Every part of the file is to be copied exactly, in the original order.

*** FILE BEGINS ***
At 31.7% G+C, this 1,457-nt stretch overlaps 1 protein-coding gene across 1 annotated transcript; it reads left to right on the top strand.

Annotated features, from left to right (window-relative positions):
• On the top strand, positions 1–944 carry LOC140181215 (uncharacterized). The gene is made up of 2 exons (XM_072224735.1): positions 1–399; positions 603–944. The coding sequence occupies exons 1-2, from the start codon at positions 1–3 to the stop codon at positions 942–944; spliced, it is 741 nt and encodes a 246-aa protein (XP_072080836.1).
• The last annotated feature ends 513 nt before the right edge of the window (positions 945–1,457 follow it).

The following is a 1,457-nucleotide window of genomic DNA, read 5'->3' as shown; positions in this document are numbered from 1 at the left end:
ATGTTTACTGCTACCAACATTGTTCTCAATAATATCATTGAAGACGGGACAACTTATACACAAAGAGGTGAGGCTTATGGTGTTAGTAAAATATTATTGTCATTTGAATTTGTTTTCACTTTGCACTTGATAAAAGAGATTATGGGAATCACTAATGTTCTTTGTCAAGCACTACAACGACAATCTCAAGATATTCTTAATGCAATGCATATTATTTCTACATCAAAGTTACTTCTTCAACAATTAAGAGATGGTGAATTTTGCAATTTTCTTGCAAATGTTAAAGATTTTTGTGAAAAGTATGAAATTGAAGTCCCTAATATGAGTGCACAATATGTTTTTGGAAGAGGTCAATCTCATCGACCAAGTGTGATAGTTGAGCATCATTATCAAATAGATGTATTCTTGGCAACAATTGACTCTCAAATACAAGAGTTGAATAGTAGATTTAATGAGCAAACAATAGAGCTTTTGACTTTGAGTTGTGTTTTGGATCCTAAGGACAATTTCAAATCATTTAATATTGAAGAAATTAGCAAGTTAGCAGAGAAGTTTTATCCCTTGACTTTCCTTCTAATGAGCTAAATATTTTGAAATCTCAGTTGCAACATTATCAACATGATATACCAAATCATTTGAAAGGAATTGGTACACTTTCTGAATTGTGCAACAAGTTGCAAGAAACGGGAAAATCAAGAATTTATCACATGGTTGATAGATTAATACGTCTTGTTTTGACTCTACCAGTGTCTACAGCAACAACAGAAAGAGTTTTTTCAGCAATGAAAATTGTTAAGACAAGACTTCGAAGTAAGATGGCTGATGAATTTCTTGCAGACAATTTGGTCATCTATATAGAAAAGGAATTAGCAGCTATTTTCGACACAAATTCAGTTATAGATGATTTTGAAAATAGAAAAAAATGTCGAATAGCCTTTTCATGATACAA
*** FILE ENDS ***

At 31.7% G+C, this 1,457-nt stretch overlaps 1 protein-coding gene across 1 annotated transcript; it reads left to right on the top strand.

Annotated features, from left to right (window-relative positions):
• On the top strand, positions 1–944 carry LOC140181215 (uncharacterized). The gene is made up of 2 exons (XM_072224735.1): positions 1–399; positions 603–944. The coding sequence occupies exons 1-2, from the start codon at positions 1–3 to the stop codon at positions 942–944; spliced, it is 741 nt and encodes a 246-aa protein (XP_072080836.1).
• The last annotated feature ends 513 nt before the right edge of the window (positions 945–1,457 follow it).

The following is a 1,457-nucleotide window of genomic DNA, read 5'->3' as shown; positions in this document are numbered from 1 at the left end:
ATGTTTACTGCTACCAACATTGTTCTCAATAATATCATTGAAGACGGGACAACTTATACACAAAGAGGTGAGGCTTATGGTGTTAGTAAAATATTATTGTCATTTGAATTTGTTTTCACTTTGCACTTGATAAAAGAGATTATGGGAATCACTAATGTTCTTTGTCAAGCACTACAACGACAATCTCAAGATATTCTTAATGCAATGCATATTATTTCTACATCAAAGTTACTTCTTCAACAATTAAGAGATGGTGAATTTTGCAATTTTCTTGCAAATGTTAAAGATTTTTGTGAAAAGTATGAAATTGAAGTCCCTAATATGAGTGCACAATATGTTTTTGGAAGAGGTCAATCTCATCGACCAAGTGTGATAGTTGAGCATCATTATCAAATAGATGTATTCTTGGCAACAATTGACTCTCAAATACAAGAGTTGAATAGTAGATTTAATGAGCAAACAATAGAGCTTTTGACTTTGAGTTGTGTTTTGGATCCTAAGGACAATTTCAAATCATTTAATATTGAAGAAATTAGCAAGTTAGCAGAGAAGTTTTATCCCTTGACTTTCCTTCTAATGAGCTAAATATTTTGAAATCTCAGTTGCAACATTATCAACATGATATACCAAATCATTTGAAAGGAATTGGTACACTTTCTGAATTGTGCAACAAGTTGCAAGAAACGGGAAAATCAAGAATTTATCACATGGTTGATAGATTAATACGTCTTGTTTTGACTCTACCAGTGTCTACAGCAACAACAGAAAGAGTTTTTTCAGCAATGAAAATTGTTAAGACAAGACTTCGAAGTAAGATGGCTGATGAATTTCTTGCAGACAATTTGGTCATCTATATAGAAAAGGAATTAGCAGCTATTTTCGACACAAATTCAGTTATAGATGATTTTGAAAATAGAAAAAAATGTCGAATAGCCTTTTCATGATACAA